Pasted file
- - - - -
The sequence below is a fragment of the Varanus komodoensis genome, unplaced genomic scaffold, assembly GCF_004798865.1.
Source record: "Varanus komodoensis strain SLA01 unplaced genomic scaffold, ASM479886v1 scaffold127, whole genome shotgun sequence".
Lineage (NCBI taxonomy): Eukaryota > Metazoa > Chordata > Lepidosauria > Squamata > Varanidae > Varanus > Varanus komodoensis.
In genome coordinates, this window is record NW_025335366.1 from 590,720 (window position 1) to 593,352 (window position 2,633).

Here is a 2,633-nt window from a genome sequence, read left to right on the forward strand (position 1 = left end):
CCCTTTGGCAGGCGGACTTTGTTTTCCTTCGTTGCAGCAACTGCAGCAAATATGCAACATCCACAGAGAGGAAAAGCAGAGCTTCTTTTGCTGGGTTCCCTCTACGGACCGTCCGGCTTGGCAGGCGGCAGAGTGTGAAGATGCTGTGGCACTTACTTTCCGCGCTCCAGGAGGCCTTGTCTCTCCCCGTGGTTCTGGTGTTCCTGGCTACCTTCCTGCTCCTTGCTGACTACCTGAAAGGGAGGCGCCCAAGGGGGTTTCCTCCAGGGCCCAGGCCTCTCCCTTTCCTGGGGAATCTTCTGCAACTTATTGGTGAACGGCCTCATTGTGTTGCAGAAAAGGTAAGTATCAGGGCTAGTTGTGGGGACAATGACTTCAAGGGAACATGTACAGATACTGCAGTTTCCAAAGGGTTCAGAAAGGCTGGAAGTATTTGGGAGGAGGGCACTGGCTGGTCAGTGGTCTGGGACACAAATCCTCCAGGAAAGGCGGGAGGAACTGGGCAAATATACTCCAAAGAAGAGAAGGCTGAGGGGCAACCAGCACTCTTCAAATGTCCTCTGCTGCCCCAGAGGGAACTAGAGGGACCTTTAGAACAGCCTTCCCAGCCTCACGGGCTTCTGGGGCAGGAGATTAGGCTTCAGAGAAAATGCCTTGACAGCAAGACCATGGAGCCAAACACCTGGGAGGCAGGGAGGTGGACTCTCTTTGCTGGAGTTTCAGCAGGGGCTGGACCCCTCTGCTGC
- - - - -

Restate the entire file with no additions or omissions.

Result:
The sequence below is a fragment of the Varanus komodoensis genome, unplaced genomic scaffold, assembly GCF_004798865.1.
Source record: "Varanus komodoensis strain SLA01 unplaced genomic scaffold, ASM479886v1 scaffold127, whole genome shotgun sequence".
Lineage (NCBI taxonomy): Eukaryota > Metazoa > Chordata > Lepidosauria > Squamata > Varanidae > Varanus > Varanus komodoensis.
In genome coordinates, this window is record NW_025335366.1 from 590,720 (window position 1) to 593,352 (window position 2,633).

Here is a 2,633-nt window from a genome sequence, read left to right on the forward strand (position 1 = left end):
CCCTTTGGCAGGCGGACTTTGTTTTCCTTCGTTGCAGCAACTGCAGCAAATATGCAACATCCACAGAGAGGAAAAGCAGAGCTTCTTTTGCTGGGTTCCCTCTACGGACCGTCCGGCTTGGCAGGCGGCAGAGTGTGAAGATGCTGTGGCACTTACTTTCCGCGCTCCAGGAGGCCTTGTCTCTCCCCGTGGTTCTGGTGTTCCTGGCTACCTTCCTGCTCCTTGCTGACTACCTGAAAGGGAGGCGCCCAAGGGGGTTTCCTCCAGGGCCCAGGCCTCTCCCTTTCCTGGGGAATCTTCTGCAACTTATTGGTGAACGGCCTCATTGTGTTGCAGAAAAGGTAAGTATCAGGGCTAGTTGTGGGGACAATGACTTCAAGGGAACATGTACAGATACTGCAGTTTCCAAAGGGTTCAGAAAGGCTGGAAGTATTTGGGAGGAGGGCACTGGCTGGTCAGTGGTCTGGGACACAAATCCTCCAGGAAAGGCGGGAGGAACTGGGCAAATATACTCCAAAGAAGAGAAGGCTGAGGGGCAACCAGCACTCTTCAAATGTCCTCTGCTGCCCCAGAGGGAACTAGAGGGACCTTTAGAACAGCCTTCCCAGCCTCACGGGCTTCTGGGGCAGGAGATTAGGCTTCAGAGAAAATGCCTTGACAGCAAGACCATGGAGCCAAACACCTGGGAGGCAGGGAGGTGGACTCTCTTTGCTGGAGTTTCAGCAGGGGCTGGACCCCTCTGCTGC